https://www.duolingo.com/profile/mizinamo

    Usually, animals fressen.

    Sometimes, pets or domestic animals (e.g. horses) might use essen.


    https://www.duolingo.com/profile/SyedAdnanArefin

    In the tips section it said that we should add 'e' one-syllable nouns and Many other masculine or neuter nouns will need the -er ending. Then shouldn't Bär be Bärer?


    https://www.duolingo.com/profile/mizinamo

    Those notes just give general rules, which don't cover every single noun.

    The plural of der Bär is die Bären.

    (Also, it's a masculine weak noun, so it takes -en in all cases except nominative singular -- it's Bären not only in all cases of the plural, but also all other cases of the singular: der Bär, des Bären, dem Bären, den Bären.)


    https://www.duolingo.com/profile/leksandr6

    O aplicativo tem muito o que melhorar. Primeiramente, uma opção para aprender corretamente sem alguns erros de tradução que vejo por aqui e podendo aprender em português ps demais idiomais. Lebt als ob ihr morgen sterbt


    https://www.duolingo.com/profile/Lila562493

    It didn't give me the word "the" to select.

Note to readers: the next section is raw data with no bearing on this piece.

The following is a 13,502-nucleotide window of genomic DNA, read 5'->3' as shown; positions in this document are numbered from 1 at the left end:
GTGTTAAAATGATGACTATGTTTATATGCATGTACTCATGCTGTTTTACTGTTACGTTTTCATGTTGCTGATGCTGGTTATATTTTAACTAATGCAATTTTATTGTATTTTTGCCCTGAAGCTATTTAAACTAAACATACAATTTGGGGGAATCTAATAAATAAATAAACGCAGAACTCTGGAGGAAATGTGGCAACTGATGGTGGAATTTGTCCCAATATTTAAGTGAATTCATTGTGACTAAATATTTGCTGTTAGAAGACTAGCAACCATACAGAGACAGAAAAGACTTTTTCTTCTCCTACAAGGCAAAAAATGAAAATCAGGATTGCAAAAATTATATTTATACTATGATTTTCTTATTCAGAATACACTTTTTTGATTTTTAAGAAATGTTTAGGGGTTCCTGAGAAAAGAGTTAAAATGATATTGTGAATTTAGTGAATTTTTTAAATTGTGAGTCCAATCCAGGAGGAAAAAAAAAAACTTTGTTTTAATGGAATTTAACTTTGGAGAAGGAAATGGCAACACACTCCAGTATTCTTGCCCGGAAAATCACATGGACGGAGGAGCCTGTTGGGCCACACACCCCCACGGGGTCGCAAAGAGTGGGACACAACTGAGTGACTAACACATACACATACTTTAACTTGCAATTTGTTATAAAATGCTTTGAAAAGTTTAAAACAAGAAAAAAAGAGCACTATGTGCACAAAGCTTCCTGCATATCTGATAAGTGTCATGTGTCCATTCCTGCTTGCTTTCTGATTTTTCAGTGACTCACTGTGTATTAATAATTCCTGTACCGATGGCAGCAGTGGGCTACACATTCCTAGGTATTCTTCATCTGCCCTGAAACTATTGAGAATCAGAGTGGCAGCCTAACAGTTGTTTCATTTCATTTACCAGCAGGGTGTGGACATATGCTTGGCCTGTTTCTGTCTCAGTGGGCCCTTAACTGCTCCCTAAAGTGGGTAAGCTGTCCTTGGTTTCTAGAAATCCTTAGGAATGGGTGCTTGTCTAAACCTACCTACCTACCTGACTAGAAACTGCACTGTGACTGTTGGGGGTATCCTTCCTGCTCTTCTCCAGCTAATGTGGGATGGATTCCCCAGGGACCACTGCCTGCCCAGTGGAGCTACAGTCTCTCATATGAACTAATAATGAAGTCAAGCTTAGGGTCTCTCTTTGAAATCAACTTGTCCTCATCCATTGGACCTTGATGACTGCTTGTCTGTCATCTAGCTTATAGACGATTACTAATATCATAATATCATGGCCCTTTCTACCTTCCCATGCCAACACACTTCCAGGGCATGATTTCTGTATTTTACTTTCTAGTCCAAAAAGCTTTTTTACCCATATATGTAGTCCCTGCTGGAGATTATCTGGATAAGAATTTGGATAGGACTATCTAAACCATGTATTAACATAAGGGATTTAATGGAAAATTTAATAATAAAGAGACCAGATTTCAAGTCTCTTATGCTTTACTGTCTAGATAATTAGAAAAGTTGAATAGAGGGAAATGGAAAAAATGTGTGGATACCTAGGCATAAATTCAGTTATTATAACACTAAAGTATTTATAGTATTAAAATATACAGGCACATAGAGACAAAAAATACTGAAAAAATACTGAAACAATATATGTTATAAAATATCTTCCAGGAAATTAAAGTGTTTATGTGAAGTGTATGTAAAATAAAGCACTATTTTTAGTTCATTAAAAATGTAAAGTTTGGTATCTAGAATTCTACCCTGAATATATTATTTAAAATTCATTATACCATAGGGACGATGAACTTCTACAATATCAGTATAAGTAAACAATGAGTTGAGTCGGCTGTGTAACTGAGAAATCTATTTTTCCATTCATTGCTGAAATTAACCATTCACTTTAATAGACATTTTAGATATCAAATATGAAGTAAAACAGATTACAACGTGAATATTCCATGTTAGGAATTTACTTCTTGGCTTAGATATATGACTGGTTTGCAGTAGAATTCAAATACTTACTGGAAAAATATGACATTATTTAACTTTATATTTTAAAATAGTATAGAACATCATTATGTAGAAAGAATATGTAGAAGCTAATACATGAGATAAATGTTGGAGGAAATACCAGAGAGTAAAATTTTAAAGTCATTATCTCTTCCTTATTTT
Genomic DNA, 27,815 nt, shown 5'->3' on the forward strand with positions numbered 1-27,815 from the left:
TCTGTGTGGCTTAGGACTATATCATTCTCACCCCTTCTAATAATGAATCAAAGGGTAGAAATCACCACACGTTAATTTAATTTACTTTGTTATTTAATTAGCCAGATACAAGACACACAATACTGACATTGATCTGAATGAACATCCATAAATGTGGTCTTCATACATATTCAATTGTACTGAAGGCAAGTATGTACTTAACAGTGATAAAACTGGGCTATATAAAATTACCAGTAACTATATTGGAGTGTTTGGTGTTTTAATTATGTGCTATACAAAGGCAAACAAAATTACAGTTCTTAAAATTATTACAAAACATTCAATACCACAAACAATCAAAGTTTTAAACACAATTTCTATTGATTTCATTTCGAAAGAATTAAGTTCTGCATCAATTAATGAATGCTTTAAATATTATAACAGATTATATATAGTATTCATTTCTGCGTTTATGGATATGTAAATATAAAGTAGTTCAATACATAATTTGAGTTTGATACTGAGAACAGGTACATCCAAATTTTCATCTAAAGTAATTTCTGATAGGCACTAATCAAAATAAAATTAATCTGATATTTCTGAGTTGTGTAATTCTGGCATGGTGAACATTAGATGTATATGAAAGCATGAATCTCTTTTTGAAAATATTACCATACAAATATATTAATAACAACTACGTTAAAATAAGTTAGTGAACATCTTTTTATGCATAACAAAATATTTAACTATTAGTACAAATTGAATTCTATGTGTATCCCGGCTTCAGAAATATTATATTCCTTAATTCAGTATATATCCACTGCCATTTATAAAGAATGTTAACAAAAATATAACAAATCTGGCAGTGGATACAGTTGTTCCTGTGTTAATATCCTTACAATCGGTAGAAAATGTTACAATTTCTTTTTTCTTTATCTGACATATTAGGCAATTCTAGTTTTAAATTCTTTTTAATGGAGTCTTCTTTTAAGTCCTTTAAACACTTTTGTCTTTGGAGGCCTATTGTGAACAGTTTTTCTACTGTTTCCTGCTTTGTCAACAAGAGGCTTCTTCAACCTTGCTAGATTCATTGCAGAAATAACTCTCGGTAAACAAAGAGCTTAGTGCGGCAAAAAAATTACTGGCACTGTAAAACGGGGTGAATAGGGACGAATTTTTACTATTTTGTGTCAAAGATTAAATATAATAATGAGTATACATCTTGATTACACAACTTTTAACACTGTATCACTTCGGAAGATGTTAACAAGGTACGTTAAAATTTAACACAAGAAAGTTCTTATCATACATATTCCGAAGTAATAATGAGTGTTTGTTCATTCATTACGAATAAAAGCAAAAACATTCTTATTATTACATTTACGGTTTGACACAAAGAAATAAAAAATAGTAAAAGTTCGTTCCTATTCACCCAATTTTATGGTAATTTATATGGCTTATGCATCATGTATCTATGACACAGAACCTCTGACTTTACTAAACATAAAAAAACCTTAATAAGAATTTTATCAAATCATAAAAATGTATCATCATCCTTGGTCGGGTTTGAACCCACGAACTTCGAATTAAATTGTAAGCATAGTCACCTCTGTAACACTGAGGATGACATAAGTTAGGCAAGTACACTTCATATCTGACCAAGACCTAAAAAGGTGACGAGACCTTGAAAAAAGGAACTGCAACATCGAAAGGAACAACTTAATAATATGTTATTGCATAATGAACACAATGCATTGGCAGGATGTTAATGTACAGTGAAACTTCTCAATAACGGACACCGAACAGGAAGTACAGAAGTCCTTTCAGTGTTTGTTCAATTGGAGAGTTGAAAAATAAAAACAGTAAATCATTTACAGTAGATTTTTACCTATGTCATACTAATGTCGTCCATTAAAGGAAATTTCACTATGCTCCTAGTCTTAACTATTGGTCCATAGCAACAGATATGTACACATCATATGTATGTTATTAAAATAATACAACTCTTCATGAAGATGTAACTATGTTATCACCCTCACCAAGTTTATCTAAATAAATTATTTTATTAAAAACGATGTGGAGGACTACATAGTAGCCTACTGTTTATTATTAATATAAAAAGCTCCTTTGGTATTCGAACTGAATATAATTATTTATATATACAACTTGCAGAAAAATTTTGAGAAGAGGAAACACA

https://www.duolingo.com/profile/iQk91

    I tried for several times and was not able to hear any sound - something was wrong with the audio.


    https://www.duolingo.com/profile/SeanMeaneyPL

    Fressen and essen can be tricky for English speakers. People generally "essen" and animals usually "fressen". In that context, each word is neutral. People sometimes use "essen" to describe a domestic pet eating, but that is rather anthropomorphising. People sometimes describe the eating habits of another person as "fressen", and in those circumstances that person is imagined as bolting or gobbling his food in a messy or greedy manner. If you really want to get the meaning "devouring" (eating massively, greedily, and quickly; shovelling it down) then perhaps the verb verschlingen would hit the mark. I'm not sure. Would a native German speaker care to comment and shed some light?


    https://www.duolingo.com/profile/Natalia895698

    It can be both. The bear eats or the bear is eating